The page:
|Release: March 7, 2013|
|Screen Resolution: N/A|
by Sean Engemann
A recent Nintendo Direct showcased a few upcoming downloadable games for the 3DS, raising my expectations about these titles. After all, the backing of the Big N is a pretty well-regarded vote of confidence in my book. Those hopes were dashed, however, after an hour of playing Kersploosh!
Developer Poisoft has created a simple concept: toss an object down a well and try to hit the water. But the overly simplistic manner in which the concept is ingrained into every aspect of the game leaves the final product lacking the punch needed to make a big, splashy impact when it hits the bottom.
There are ten different levels to play through, each unlocked after successfully splashing down in the previous one. Yet it's not an obstacle-free trek, as the wells are littered from top to bottom with wooden planks and stone platforms. And there’s also a feast of indulgences, such as pizza slices, donuts, and cookies, to hinder your progress. Some obstacles affect the rate of descent, such as upward-blowing fans and the previously mentioned donuts that give a speed boost when their center is travelled through.
Though I take issue with the fact that there are only ten levels, I am more disappointed in the lack of variety and difficulty. Yes, one level has magma-coated walls and another is bathed in dim light, but the journey from top to bottom and the obstacles in between are simply recycled from previous levels. Also, I expected the final level to be a lengthy, arduous journey, but, like the others before it, I successfully splashed down on my first try in under two minutes.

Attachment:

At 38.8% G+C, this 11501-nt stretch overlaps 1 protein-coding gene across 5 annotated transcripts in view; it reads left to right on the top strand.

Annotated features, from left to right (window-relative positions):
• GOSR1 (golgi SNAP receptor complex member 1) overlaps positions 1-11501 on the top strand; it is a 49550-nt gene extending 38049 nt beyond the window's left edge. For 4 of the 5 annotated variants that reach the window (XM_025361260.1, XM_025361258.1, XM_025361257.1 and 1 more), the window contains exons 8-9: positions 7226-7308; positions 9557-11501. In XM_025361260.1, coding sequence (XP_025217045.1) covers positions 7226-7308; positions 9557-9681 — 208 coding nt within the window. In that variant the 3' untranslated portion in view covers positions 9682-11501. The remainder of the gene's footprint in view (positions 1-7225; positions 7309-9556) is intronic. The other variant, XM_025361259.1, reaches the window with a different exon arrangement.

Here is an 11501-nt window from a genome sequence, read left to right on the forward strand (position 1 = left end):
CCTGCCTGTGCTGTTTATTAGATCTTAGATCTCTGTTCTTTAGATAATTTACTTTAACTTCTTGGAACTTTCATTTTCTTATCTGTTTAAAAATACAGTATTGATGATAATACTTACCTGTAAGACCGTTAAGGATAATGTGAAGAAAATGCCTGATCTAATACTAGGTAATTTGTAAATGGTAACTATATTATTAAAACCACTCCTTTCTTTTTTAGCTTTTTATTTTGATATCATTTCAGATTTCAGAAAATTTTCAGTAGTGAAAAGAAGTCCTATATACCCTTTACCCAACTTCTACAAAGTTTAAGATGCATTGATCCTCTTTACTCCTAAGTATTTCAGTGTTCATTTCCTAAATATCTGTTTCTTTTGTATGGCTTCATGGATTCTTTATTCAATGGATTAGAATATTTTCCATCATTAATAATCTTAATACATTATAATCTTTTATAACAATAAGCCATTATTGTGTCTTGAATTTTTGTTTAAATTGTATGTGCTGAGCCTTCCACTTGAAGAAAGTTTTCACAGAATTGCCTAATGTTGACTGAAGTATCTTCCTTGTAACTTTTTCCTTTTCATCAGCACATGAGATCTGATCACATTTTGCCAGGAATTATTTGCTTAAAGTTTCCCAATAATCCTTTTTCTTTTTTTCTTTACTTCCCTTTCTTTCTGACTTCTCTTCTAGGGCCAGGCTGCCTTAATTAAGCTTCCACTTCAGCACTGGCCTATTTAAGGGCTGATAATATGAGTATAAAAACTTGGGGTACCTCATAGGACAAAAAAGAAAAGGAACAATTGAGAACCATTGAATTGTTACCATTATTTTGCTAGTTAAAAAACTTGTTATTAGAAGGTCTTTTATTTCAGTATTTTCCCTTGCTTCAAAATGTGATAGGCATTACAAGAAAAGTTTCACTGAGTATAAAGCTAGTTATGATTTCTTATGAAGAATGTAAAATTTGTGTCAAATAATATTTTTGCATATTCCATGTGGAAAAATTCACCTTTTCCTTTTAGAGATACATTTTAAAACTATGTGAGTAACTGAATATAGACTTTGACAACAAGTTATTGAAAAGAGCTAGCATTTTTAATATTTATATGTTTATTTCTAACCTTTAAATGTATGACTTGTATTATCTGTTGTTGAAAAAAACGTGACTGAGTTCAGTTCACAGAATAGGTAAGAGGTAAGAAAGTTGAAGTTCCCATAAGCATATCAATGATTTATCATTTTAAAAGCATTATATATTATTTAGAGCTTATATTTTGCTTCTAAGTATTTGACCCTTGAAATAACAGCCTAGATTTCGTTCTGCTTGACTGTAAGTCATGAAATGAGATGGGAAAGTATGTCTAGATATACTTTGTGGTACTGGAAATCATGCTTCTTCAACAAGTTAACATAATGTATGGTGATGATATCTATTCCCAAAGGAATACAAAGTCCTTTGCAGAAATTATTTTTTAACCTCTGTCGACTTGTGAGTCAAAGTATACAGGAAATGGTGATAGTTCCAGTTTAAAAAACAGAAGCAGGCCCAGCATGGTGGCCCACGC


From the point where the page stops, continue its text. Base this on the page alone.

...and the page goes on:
There is an equal number of disposable objects to unlock as there are levels. These ten items, ranging from a stone to an iron ball to a watermelon, all vary in three characteristics: Boost, Speed, and Durability. Boost affects how much of a push you receive when launched through a donut, Speed affects the natural rate of decent, and Durability (measured in hit points) determines how much punishment the object can sustain before smashing into smithereens. The bouncy ball is the beginner's choice, as it has infinite hit points, though this makes it the surefire way to unlock all the levels with no challenge.
The handling of the objects is a finicky task as well. Most of the speedier objects have sharp turns that require use of the thumb pad, yet drift afterwards, making it all too easy to smash into walls and obstacles. Higher velocities don't matter if it's nigh impossible to navigate the swarm of obstructions, and thus every object will likely emerge with a similar finish time.
As an attempt to add story elements, brief monologues or conversations by random, silhouetted individuals take place before the object is tossed down the well. They range from mildly humorous to just plain odd, such as a woman blaming the bouncy ball for her husband leaving her, her daughter falling ill, and her beloved pet fish being eaten by a cat (I think it’s time to see a shrink, lady). I'll admit the tale of Formula XZK7R, a single liquid droplet that would spawn an army of monsters should it successfully make contact with the water below, had me curious. The snag is that the mutagen has an incredibly high Speed rating and only a single hit point, and I frankly wasn't intrigued enough for the countless attempts it would require to reach the bottom.